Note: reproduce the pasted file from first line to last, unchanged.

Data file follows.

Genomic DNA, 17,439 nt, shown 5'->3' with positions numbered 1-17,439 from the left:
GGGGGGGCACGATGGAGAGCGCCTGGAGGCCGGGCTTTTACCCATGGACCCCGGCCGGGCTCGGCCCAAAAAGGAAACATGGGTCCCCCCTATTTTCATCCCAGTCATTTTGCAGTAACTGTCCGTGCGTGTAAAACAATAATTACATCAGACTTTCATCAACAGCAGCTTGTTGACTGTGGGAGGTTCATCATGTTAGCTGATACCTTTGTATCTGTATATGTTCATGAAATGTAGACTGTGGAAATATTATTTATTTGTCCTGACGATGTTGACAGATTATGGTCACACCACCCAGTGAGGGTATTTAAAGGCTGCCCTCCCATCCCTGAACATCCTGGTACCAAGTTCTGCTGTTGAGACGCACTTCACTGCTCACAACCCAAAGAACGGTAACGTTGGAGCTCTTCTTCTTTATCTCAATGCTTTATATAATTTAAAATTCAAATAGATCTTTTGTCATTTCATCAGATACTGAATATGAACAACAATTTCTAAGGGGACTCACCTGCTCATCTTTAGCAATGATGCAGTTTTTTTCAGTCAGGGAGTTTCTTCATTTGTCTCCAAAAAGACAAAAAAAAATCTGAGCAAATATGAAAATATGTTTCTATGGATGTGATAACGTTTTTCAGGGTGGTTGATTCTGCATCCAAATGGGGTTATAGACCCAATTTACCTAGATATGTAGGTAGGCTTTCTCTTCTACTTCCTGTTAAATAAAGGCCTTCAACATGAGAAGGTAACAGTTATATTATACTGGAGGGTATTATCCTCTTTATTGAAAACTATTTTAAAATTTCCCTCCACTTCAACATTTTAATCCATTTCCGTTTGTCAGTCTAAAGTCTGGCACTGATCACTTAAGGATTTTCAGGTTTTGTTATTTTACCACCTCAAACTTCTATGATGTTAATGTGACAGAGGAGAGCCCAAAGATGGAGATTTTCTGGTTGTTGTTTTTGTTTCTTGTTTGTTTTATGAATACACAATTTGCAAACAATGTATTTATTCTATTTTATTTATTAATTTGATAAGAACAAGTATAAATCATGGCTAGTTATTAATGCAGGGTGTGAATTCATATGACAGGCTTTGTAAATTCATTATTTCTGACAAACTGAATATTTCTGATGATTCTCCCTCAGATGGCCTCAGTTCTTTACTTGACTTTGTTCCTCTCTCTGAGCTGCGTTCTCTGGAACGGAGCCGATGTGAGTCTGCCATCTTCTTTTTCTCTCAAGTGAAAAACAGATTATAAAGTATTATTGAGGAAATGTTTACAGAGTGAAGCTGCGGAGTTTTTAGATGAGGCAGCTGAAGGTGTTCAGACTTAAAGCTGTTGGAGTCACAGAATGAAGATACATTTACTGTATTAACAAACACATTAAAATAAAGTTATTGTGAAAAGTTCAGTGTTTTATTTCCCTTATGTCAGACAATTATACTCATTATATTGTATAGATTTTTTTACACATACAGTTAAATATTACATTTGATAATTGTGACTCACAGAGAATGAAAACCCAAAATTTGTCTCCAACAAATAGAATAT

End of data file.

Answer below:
Genomic DNA, 17,439 nt, shown 5'->3' with positions numbered 1-17,439 from the left:
GGGGGGGCACGATGGAGAGCGCCTGGAGGCCGGGCTTTTACCCATGGACCCCGGCCGGGCTCGGCCCAAAAAGGAAACATGGGTCCCCCCTATTTTCATCCCAGTCATTTTGCAGTAACTGTCCGTGCGTGTAAAACAATAATTACATCAGACTTTCATCAACAGCAGCTTGTTGACTGTGGGAGGTTCATCATGTTAGCTGATACCTTTGTATCTGTATATGTTCATGAAATGTAGACTGTGGAAATATTATTTATTTGTCCTGACGATGTTGACAGATTATGGTCACACCACCCAGTGAGGGTATTTAAAGGCTGCCCTCCCATCCCTGAACATCCTGGTACCAAGTTCTGCTGTTGAGACGCACTTCACTGCTCACAACCCAAAGAACGGTAACGTTGGAGCTCTTCTTCTTTATCTCAATGCTTTATATAATTTAAAATTCAAATAGATCTTTTGTCATTTCATCAGATACTGAATATGAACAACAATTTCTAAGGGGACTCACCTGCTCATCTTTAGCAATGATGCAGTTTTTTTCAGTCAGGGAGTTTCTTCATTTGTCTCCAAAAAGACAAAAAAAAATCTGAGCAAATATGAAAATATGTTTCTATGGATGTGATAACGTTTTTCAGGGTGGTTGATTCTGCATCCAAATGGGGTTATAGACCCAATTTACCTAGATATGTAGGTAGGCTTTCTCTTCTACTTCCTGTTAAATAAAGGCCTTCAACATGAGAAGGTAACAGTTATATTATACTGGAGGGTATTATCCTCTTTATTGAAAACTATTTTAAAATTTCCCTCCACTTCAACATTTTAATCCATTTCCGTTTGTCAGTCTAAAGTCTGGCACTGATCACTTAAGGATTTTCAGGTTTTGTTATTTTACCACCTCAAACTTCTATGATGTTAATGTGACAGAGGAGAGCCCAAAGATGGAGATTTTCTGGTTGTTGTTTTTGTTTCTTGTTTGTTTTATGAATACACAATTTGCAAACAATGTATTTATTCTATTTTATTTATTAATTTGATAAGAACAAGTATAAATCATGGCTAGTTATTAATGCAGGGTGTGAATTCATATGACAGGCTTTGTAAATTCATTATTTCTGACAAACTGAATATTTCTGATGATTCTCCCTCAGATGGCCTCAGTTCTTTACTTGACTTTGTTCCTCTCTCTGAGCTGCGTTCTCTGGAACGGAGCCGATGTGAGTCTGCCATCTTCTTTTTCTCTCAAGTGAAAAACAGATTATAAAGTATTATTGAGGAAATGTTTACAGAGTGAAGCTGCGGAGTTTTTAGATGAGGCAGCTGAAGGTGTTCAGACTTAAAGCTGTTGGAGTCACAGAATGAAGATACATTTACTGTATTAACAAACACATTAAAATAAAGTTATTGTGAAAAGTTCAGTGTTTTATTTCCCTTATGTCAGACAATTATACTCATTATATTGTATAGATTTTTTTACACATACAGTTAAATATTACATTTGATAATTGTGACTCACAGAGAATGAAAACCCAAAATTTGTCTCCAACAAATAGAATAT